Television: Doctor Who and the Rebel Flesh

"Doctor Who: The Rebel Flesh"A solar tsunami sends the TARDIS hurtling towards a futuristic factory on Earth, where human doppelgangers are used to mine dangerous acid. A second wave hits and the “Gangers” separate. They can remember every second of their “original’s” life and feel every emotion they’ve ever experienced. But are these memories stolen or have they been bequeathed? Are the Gangers merely faulty machinery that must be shut down or are they living, breathing, sentient beings? Can the Doctor convince the terrified humans to accept these “almost people” and prevent an all-out civil war before the factory explodes?

Doctor Who begins another two-parter with The Rebel Fish, an episode that is essentially about clones. But before I start talking about the episode, I want to share an observation about Series 6 so far:

It seems to be going back to the standalones with hints of the bigger picture that the Russel T. Davies era implemented. I’m not complaining, the episodes are still very good. But unlike Series 5 where the cracks in the universe played a major part in pushing many of the stories along, as well as answering many loopholes left from the era of the Tenth Doctor, I do find it a bit disconcerting that we’re going back to the less-serial Doctor Who.

Now, onto the episode itself.

The Rebel Fish is the episode that is most alike the older Doctor Who stories. Somewhere in the universe, and in time, something goes wrong—a something that pulls the TARDIS into its world and into its problem.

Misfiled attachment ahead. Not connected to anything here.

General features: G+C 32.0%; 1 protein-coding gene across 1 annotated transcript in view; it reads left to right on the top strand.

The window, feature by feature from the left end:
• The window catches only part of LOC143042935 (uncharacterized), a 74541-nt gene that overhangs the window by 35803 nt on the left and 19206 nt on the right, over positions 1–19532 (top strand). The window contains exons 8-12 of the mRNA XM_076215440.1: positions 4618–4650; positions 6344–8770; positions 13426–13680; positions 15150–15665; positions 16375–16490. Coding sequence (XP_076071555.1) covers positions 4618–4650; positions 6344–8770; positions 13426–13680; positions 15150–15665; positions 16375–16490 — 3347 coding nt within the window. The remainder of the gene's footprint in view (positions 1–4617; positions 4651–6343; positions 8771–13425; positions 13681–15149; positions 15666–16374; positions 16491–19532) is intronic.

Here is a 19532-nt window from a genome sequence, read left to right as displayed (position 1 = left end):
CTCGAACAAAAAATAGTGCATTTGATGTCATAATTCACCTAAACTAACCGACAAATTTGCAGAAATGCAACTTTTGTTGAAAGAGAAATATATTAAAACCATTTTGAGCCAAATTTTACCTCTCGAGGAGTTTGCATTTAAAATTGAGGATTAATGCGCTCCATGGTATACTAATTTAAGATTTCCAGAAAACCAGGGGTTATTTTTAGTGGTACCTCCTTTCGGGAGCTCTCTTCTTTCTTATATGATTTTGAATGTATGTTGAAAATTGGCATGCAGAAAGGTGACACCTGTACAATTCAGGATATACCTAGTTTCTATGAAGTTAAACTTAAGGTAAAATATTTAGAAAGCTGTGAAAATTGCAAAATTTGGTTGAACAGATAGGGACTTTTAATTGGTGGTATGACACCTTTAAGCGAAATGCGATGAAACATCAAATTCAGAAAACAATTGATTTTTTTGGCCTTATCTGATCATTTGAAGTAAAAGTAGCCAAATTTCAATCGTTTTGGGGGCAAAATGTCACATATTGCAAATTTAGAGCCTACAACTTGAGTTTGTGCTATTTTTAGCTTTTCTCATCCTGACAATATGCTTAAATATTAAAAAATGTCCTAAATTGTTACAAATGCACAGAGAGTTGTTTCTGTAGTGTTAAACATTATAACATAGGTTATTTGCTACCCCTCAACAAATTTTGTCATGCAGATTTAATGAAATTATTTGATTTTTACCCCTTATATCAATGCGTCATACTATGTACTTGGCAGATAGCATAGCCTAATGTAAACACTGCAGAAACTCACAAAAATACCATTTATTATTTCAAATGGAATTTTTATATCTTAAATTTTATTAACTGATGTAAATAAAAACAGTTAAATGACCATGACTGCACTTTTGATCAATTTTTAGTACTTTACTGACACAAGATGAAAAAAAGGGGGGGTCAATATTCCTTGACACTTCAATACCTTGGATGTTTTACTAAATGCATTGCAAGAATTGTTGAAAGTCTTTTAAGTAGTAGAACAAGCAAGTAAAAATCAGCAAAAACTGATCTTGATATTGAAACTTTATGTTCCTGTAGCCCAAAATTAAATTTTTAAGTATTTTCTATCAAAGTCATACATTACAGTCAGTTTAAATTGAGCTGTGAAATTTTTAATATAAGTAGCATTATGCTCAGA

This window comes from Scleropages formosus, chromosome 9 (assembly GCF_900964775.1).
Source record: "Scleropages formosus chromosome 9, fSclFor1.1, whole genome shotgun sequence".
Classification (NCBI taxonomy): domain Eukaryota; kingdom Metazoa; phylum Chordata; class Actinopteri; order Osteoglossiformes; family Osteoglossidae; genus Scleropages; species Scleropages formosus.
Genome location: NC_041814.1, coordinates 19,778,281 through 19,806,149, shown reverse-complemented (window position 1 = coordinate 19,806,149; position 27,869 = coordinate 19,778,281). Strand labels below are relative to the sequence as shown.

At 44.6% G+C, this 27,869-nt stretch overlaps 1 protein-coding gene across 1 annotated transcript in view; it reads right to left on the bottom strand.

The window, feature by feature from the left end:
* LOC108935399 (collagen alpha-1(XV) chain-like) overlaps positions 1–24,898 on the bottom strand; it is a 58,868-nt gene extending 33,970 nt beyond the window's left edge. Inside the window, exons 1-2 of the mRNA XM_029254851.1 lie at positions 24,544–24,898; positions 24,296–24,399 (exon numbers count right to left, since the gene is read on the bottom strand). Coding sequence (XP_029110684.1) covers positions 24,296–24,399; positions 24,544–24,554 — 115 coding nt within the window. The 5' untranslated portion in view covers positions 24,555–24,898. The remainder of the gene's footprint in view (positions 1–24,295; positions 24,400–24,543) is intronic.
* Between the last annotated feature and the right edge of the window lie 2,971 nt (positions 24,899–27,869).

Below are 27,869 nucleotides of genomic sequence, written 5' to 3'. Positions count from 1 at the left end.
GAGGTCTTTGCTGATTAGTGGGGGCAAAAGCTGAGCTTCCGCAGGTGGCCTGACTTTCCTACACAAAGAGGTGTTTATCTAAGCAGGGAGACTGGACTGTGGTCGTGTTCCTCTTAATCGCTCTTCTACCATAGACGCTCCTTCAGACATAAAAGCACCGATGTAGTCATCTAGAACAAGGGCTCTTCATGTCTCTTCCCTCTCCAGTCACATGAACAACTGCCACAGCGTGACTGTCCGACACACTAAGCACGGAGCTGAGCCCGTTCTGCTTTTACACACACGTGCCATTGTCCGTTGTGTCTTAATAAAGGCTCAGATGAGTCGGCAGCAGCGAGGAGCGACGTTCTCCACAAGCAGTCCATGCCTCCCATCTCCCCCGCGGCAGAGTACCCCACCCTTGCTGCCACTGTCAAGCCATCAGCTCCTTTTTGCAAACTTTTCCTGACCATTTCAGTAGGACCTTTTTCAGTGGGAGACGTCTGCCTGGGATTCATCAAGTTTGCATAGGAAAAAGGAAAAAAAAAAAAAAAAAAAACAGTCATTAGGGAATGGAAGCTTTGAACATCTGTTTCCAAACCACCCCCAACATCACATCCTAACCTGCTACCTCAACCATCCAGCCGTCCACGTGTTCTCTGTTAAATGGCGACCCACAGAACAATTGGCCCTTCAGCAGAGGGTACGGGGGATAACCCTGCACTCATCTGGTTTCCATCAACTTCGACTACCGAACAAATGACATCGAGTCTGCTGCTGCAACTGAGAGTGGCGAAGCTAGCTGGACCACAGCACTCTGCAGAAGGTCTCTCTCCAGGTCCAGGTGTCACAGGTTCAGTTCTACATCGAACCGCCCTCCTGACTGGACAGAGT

This time though, the Doctor and his companions are a bit better-received. That is, until the solar tsunami that brought them into the world in the first place, hits again—and brings to life the fleshy doppelgangers that the world has been using to mine acid.

I’ll leave my episode synopsis at that, to avoid unintentional spoilers. But Whovians should know what happens next. The curious Doctor and Amy go headfirst into the world to find out what it really is, and Rory is more reluctant—actually voicing out his concern about always being the one in the most peril.

And that brings me to what I like most about the episode: the growth of Rory.

We’ve met him in the same episode we first meet Amy. And while Amy has certainly achieved a certain amount of maturity, Rory has been mostly relegated to being the comic relief, or the emotional pull. That changes in this episode. For the first time, we don’t just get a glimpse of the stronger Rory like in The Big Bang finale last season. This time, Rory gets his chance to shine.

I just hope it doesn’t end with him almost dying again next week.

Speaking of next week, I am curious as to how Team TARDIS will face their newest dilemma next episode: on who to trust. And if we’ll finally get more answers about the eye-patch lady that keeps showing herself (unintentionally?) to Amy. There are speculations that say this two-parter actually gives the answers to a few questions brought up in the Series 6 opening. Well, I certainly hope so.

And with only two episodes remaining before Doctor Who goes on a hiatus (mid-Series! For the first time since 2005!), I do hope we get at least a few answers to tide us over.

One thought on “Television: Doctor Who and the Rebel Flesh

  1. Pingback: Television: Doctor Who and the Snowmen | taking a break

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